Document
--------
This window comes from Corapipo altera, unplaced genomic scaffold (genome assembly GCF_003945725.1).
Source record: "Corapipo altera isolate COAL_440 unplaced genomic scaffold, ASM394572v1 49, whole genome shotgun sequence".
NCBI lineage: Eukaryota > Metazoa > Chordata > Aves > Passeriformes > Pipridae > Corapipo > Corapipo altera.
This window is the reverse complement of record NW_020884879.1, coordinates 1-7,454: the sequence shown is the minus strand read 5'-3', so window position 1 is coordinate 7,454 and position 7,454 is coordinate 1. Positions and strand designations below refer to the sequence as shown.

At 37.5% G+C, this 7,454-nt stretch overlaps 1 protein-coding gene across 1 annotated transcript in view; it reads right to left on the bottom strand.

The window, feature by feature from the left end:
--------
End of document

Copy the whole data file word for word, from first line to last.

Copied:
This window comes from Corapipo altera, unplaced genomic scaffold (genome assembly GCF_003945725.1).
Source record: "Corapipo altera isolate COAL_440 unplaced genomic scaffold, ASM394572v1 49, whole genome shotgun sequence".
NCBI lineage: Eukaryota > Metazoa > Chordata > Aves > Passeriformes > Pipridae > Corapipo > Corapipo altera.
This window is the reverse complement of record NW_020884879.1, coordinates 1-7,454: the sequence shown is the minus strand read 5'-3', so window position 1 is coordinate 7,454 and position 7,454 is coordinate 1. Positions and strand designations below refer to the sequence as shown.

At 37.5% G+C, this 7,454-nt stretch overlaps 1 protein-coding gene across 1 annotated transcript in view; it reads right to left on the bottom strand.

The window, feature by feature from the left end: